Borat 2: Is Borat Subsequent Moviefilm funny or just terrifying?

Borat Subsequent Moviefilm. Courtesy of Amazon Studios
Borat Subsequent Moviefilm. Courtesy of Amazon Studios /

Borat 2 is supposed to be a comedy…or is it?

Borat 2 has already gained some pretty big buzz, especially after it caught former New York City Mayor and lawyer to President Trump, Rudy Giuliani with his hand in his pants. The stunt has caused even the president himself to weigh in, which of course required star Sacha Baron Cohen to respond to the commentary.

So, even those people who might not have otherwise had Borat Subsequent Moviefilm (the long title for Borat 2) on their to-watch list might find themselves turning to Amazon Prime to see what the fuss is all about. The thing is, now might not be the best time to try to find humor in the situation.

Certainly, anyone familiar with Sacha Baron Cohen’s brand of comedy probably knows better than to think the jokes are going to be all light-hearted fun and games. But to those who are new to all of this, just beware: A lot of people in this film are not actors; as in, if they go along with something awful, that’s really something they’d do when they feel secure that no one is watching.

Borat 2 is kind of terrifying when you really think about it

Much of Borat’s most recent trip to “U. S. and A” is centered on trying to give a gift to Mike Pence. When the monkey he’s initially tasked with giving the Vice President is eaten, he goes with the next best thing—his 15-year-old daughter, Tutar.

Borat 2
Borat Subsequent Moviefilm. Courtesy of Amazon Studios /

Borat 2 finds the titular character taking Tutar to all sorts of places to learn how to be a gift worthy of “Mikhael” Pence. An instagram influencer, Macey Chanel, teaches Tutar that she shouldn’t be too “aggressive,” that she wants men to like her so they will give her money. A man at a debutante ball whispers with Borat about how much Tutar might be worth, and an indulgent salesman at a farm supply store helps dear old Dad find the perfect cage for trafficking his daughter.

Bonus: They even decide how much propane would be needed to “finish lives of 20 gypsies.”

It’s in Borat’s adventures with Tutar that we see the underbelly of America—shop owners who are more than happy to participate in selling a daughter off to the highest bidder, evangelicals at “crisis” pregnancy centers who aren’t concerned that a father “put the baby in” his teen daughter, and countless other examples of how much people are just A-OK with using a young girl as a gift. But the disturbing qualities of the movie don’t stop there.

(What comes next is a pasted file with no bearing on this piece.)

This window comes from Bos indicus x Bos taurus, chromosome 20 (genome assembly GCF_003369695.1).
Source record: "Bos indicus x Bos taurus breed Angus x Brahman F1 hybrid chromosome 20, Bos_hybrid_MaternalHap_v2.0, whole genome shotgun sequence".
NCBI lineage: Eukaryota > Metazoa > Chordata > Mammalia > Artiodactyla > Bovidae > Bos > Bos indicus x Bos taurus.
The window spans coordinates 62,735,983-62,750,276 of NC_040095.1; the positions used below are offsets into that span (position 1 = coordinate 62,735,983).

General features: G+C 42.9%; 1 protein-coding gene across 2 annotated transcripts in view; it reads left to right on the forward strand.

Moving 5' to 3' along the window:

The anti-semitic tropes are, like those that paint teenaged girls as commodities to be sold off, disturbingly easy to come across. Even after the U.S. Supreme Court ruled in favor of a baker who refused to bake a wedding cake for a gay couple because of his beliefs, a baker in Borat 2 is more than happy to scrawl “Jews will not replace us” on a cake at a random stranger’s request.

It’s not as if she needed to fear retaliation, should she have questioned the customer or refused based on any kind of moral standing, but well. She didn’t look too perturbed by the request anyway.

Then, there’s a plastic surgeon, Dr. Charles Wallace, who assures Borat that Tutar doesn’t “look like a Jew” and then goes on to elaborate on what a stereotypical Jewish nose would look like.

Perhaps the scariest and most heartbreaking image is the complete lack of shock—they’ve seen and heard all this before—when Borat runs into two Jewish women, one of whom survived the Holocaust, when he’s dressed as the most grossly stereotypical Jew possible upon entering a synagogue. They’re not shocked when he talks about them injecting him with venom or eating him; they simply offer him kind reassurances.

The kind of casual antisemitism exhibited by the likes of Dr. Wallace and the baker are far too easy to find. And when Borat decides to go to “the nearest synagogue to wait for the next mass shooting” because he’s depressed about his failed mission, it’s only “funny” because it’s possible.

Even the conspiracy theories around the Clintons drinking the blood of children reek of antisemitic tropes. The Clintons themselves aren’t Jewish, of course—but quite a number of the Democrats who supported them, and are supposedly responsible for manufacturing COVID-19 (according to Borat’s newest friends), are.

When Borat crashes CPAC dressed in KKK robes, he gets a number of horrified stares. But nobody does anything, not until he has the audacity to interrupt Mike Pence’s speech. Even those unnerved by the sight of the robes and/or a man carrying a girl over his shoulder like a sack of flour just aren’t willing to say he’s not welcome.

Borat 2
Borat Subsequent Moviefilm. Courtesy of Amazon Studios /

And then, the grand finale of antisemitic imagery in Borat 2: Sacha Baron Cohen, dressed as one of the locals, goes to a rally where, among other things, he asks to “let’s hear it for gas ‘em up like the Germans.” Not only do members of the crowd cheer; some of them even give the nazi salute.

So, yeah…Borat 2 is fun and funny when Sacha Baron Cohen pretends to be an idiotic reporter from another country who can’t even comprehend smartphones.

Or when he has an entire conversation via fax that could just as easily been had via text messaging… But it’s not really fun and games if you’re one of the people who stands to be harmed by the attitudes that were far too easy for the comedian to find for Borat Subsequent Moviefilm.

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But should you watch it? Yes. Because the scary parts are exactly the point.

Borat 2 is now streaming on Amazon Prime.